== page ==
It is that time when thoughts turn to what to eat on the major feasting day of the year. So I thought I’d share with you my planned Thanksgiving menu. For the most part, it’s pretty traditional — with one exception that I’m sure you’ll notice immediately.
So let me explain. Every year, I have two Thanksgivings: one with my in-laws, where I don’t have much say over the menu on the day itself; and one on that weekend, when we gather with my mom, stepfather and all the brothers and stepbrothers who are around at my mom’s timeshare in the mountains. But a timeshare kitchen is not really conducive to cooking turkey, so we always try to think of creative alternatives, usually seafood. This year, I decided on salmon because a) it’s fast and easy; and b) it’s just as American as turkey. In fact, I remember reading that salmon were once so plentiful that the Native Americans used them as stepping stones when crossing rivers. Whether that is a myth or not, it is conceivable that salmon was on the table at the first Thanksgiving.
Last year, our weekend Thanksgiving was poorly timed and ended up being grilled on a painfully small hibachi by the glow of a teensy flashlight, so this year my mom insisted on pre-planning. So I have timed our traditional Thanksgiving feast to the minute, and here it is:
- Bread — to be supplied by local bakery, which can do a much better job than I
- New York-Style Cheesecake
- Cranberry Sauce
- Appetizers for munching on when watching football and making the rest of dinner:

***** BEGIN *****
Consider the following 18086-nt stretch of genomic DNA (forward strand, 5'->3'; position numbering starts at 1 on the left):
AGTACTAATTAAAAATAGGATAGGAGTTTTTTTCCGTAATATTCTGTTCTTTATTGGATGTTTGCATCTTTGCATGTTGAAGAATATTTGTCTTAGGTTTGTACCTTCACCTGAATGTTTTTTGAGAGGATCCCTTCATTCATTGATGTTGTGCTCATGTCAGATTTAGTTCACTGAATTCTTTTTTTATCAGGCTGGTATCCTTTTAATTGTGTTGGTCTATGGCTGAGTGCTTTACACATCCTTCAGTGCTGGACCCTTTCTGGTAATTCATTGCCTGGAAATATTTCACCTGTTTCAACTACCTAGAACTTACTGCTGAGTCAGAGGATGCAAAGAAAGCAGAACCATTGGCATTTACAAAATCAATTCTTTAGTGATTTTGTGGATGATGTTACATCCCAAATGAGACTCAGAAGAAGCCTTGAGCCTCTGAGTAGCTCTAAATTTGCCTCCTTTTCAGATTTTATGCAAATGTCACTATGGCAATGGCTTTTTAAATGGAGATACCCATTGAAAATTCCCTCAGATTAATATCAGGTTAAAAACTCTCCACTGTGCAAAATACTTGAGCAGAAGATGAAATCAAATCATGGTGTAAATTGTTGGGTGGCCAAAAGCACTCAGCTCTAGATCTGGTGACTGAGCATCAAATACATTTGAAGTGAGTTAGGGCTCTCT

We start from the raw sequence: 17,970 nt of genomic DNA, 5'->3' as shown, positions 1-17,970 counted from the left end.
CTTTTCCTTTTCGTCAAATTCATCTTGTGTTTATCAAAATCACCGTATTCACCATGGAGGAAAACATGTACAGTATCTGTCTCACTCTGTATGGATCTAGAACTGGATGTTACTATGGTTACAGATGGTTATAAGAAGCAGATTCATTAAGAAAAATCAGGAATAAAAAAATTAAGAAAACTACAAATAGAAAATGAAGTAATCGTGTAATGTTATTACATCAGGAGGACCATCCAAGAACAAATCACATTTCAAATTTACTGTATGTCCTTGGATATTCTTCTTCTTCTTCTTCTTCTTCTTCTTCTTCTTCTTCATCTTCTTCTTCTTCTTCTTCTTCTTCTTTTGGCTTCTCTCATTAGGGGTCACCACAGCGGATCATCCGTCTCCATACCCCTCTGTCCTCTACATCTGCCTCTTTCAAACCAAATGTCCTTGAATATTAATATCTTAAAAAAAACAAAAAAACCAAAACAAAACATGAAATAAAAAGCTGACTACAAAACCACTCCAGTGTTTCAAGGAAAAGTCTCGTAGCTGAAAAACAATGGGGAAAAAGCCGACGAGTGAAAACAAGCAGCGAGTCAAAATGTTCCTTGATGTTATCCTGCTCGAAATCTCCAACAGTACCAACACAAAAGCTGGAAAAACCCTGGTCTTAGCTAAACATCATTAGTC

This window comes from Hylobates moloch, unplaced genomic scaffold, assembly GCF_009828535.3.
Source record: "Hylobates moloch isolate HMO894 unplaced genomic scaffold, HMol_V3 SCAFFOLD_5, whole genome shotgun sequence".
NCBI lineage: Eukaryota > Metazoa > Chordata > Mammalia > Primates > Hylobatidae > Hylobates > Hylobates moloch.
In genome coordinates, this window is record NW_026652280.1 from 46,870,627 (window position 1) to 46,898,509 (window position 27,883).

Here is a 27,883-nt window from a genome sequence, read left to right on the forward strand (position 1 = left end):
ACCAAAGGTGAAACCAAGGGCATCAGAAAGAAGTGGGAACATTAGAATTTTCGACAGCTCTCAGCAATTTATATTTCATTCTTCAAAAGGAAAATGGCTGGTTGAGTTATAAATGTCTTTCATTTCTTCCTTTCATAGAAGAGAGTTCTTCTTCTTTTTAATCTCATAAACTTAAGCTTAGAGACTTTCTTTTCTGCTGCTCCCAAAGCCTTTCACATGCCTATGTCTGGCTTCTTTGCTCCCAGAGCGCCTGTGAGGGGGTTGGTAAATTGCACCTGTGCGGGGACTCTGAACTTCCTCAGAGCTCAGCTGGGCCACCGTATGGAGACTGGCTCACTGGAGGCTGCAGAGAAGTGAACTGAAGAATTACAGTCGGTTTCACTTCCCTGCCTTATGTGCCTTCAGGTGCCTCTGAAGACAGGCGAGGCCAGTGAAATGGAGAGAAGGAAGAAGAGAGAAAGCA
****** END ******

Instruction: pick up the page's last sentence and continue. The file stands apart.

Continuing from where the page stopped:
- Cheese Straws (recipe from The New Best Recipe)
- Salami and mustard
- Hot dogs in a blanket — my husband’s “original” recipe for wrapping tiny hot dogs in puff pastry
- Salad — to be supplied and made by Mom, but which certainly can be made ahead
- Green Bean Casserole
- Mashed Sweet Potatoes
- Roasted Salmon with Butter
Because dessert must come first, we will start this either the day before or the morning of to give it plenty of time to bake, cool and chill. The recipe is from The New Best Recipe and is guaranteed to add 1 pound to each thigh.
This comes second because it can set while the rest of dinner is being cooked. Recipe from The New Best Recipe again, to minimize the number of cookbooks I have to tote up there.
This is a really delicious-looking update of the classic, recipe from Cook’s Illustrated, the November 2006 issue. The sauce can be made first and then then the whole thing will bake while preparing the…
For 8 side-dish servings, peel and cube 4 large sweet potatoes. Simmer over medium-low with ¼ cup heavy cream and 4 tbsp. butter until tender, 40-50 minutes. Mash with 2 tsp. brown sugar, white pepper and nutmeg to taste.
For 8 plentiful servings, buy a 3-pound salmon fillet. Dot with butter, and season with salt and pepper. Roast at 450 degrees for 10 minutes per inch of thickness, rotating once halfway through cooking time. Garnish with fresh herbs and lemon slices.